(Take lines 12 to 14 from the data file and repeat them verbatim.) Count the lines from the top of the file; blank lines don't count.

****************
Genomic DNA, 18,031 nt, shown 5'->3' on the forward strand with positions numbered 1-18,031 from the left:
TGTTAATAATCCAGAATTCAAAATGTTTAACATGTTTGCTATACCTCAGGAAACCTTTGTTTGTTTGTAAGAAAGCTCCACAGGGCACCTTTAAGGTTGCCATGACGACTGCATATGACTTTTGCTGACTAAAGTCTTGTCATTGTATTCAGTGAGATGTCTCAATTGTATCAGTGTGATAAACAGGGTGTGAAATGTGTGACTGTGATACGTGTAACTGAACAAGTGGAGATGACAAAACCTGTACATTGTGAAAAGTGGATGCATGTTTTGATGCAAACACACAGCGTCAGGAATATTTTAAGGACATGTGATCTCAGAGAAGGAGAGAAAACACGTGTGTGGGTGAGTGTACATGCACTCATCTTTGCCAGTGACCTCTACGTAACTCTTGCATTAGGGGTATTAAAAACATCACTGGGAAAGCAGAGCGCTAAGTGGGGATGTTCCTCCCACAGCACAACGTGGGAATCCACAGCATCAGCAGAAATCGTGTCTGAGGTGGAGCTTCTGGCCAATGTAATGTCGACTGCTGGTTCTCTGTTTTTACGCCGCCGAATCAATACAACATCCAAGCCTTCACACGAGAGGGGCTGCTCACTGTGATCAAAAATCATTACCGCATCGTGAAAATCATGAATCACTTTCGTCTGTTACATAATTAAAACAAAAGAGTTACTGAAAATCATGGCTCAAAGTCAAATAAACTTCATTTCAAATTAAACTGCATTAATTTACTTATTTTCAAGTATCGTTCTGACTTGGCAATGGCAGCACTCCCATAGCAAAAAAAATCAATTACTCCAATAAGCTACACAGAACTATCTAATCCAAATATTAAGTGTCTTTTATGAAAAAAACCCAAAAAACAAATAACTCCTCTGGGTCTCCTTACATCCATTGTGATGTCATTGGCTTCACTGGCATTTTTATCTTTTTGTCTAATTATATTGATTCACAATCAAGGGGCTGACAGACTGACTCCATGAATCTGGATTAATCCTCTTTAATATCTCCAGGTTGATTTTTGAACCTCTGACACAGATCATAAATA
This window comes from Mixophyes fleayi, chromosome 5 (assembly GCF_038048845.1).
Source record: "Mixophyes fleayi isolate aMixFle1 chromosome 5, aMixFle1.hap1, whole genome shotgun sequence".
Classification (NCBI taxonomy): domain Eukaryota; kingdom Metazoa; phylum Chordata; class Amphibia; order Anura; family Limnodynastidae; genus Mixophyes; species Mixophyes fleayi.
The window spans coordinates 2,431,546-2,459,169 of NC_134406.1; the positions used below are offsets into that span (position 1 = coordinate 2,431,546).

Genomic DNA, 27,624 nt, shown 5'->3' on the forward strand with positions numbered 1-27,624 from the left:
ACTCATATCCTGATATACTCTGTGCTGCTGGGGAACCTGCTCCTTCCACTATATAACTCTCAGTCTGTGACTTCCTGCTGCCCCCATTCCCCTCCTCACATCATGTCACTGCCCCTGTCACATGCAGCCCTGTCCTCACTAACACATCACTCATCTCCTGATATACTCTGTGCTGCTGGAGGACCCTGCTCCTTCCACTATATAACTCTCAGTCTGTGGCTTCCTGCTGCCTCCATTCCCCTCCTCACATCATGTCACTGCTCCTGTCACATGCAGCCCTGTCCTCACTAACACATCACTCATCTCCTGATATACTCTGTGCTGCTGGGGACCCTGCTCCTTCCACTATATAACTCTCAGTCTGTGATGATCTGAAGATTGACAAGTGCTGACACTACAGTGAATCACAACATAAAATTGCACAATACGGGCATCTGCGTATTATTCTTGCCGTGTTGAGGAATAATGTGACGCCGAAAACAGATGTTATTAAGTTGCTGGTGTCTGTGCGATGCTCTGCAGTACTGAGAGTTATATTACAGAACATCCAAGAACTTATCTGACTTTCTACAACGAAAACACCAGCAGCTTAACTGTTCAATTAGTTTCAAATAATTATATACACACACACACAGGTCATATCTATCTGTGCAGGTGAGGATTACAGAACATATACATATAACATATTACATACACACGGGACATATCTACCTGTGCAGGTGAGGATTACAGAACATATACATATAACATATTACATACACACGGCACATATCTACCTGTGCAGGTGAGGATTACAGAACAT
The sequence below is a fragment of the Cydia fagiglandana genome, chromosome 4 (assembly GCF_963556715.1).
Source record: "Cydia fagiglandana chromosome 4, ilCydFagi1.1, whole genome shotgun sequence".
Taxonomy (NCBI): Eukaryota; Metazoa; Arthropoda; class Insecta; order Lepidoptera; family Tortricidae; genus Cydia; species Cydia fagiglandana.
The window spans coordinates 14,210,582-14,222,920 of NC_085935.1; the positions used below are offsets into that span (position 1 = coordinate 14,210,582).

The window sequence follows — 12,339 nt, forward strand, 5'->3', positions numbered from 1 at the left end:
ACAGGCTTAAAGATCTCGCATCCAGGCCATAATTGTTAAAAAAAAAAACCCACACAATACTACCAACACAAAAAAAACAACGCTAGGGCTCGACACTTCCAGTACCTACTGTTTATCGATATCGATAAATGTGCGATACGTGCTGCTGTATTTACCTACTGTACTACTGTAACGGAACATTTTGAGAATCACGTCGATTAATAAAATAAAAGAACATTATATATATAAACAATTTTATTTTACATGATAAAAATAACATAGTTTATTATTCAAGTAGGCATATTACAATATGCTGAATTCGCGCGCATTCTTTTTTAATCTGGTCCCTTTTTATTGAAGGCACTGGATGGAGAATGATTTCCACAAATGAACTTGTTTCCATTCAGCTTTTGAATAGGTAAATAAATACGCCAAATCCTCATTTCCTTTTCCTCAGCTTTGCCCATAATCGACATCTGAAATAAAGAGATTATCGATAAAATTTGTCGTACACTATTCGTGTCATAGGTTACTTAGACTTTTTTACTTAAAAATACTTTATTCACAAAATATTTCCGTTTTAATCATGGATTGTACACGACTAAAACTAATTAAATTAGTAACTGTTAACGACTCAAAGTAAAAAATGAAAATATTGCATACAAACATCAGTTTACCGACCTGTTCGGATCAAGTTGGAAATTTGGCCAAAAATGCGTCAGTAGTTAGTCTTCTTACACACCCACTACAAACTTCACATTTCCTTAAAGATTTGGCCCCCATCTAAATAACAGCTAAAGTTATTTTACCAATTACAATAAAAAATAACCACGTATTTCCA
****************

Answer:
The window spans coordinates 14,210,582-14,222,920 of NC_085935.1; the positions used below are offsets into that span (position 1 = coordinate 14,210,582).

The window sequence follows — 12,339 nt, forward strand, 5'->3', positions numbered from 1 at the left end:
ACAGGCTTAAAGATCTCGCATCCAGGCCATAATTGTTAAAAAAAAAAACCCACACAATACTACCAACACAAAAAAAACAACGCTAGGGCTCGACACTTCCAGTACCTACTGTTTATCGATATCGATAAATGTGCGATACGTGCTGCTGTATTTACCTACTGTACTACTGTAACGGAACATTTTGAGAATCACGTCGATTAATAAAATAAAAGAACATTATATATATAAACAATTTTATTTTACATGATAAAAATAACATAGTTTATTATTCAAGTAGGCATATTACAATATGCTGAATTCGCGCGCATTCTTTTTTAATCTGGTCCCTTTTTATTGAAGGCACTGGATGGAGAATGATTTCCACAAATGAACTTGTTTCCATTCAGCTTTTGAATAGGTAAATAAATACGCCAAATCCTCATTTCCTTTTCCTCAGCTTTGCCCATAATCGACATCTGAAATAAAGAGATTATCGATAAAATTTGTCGTACACTATTCGTGTCATAGGTTACTTAGACTTTTTTACTTAAAAATACTTTATTCACAAAATATTTCCGTTTTAATCATGGATTGTACACGACTAAAACTAATTAAATTAGTAACTGTTAACGACTCAAAGTAAAAAATGAAAATATTGCATACAAACATCAGTTTACCGACCTGTTCGGATCAAGTTGGAAATTTGGCCAAAAATGCGTCAGTAGTTAGTCTTCTTACACACCCACTACAAACTTCACATTTCCTTAAAGATTTGGCCCCCATCTAAATAACAGCTAAAGTTATTTTACCAATTACAATAAAAAATAACCACGTATTTCCA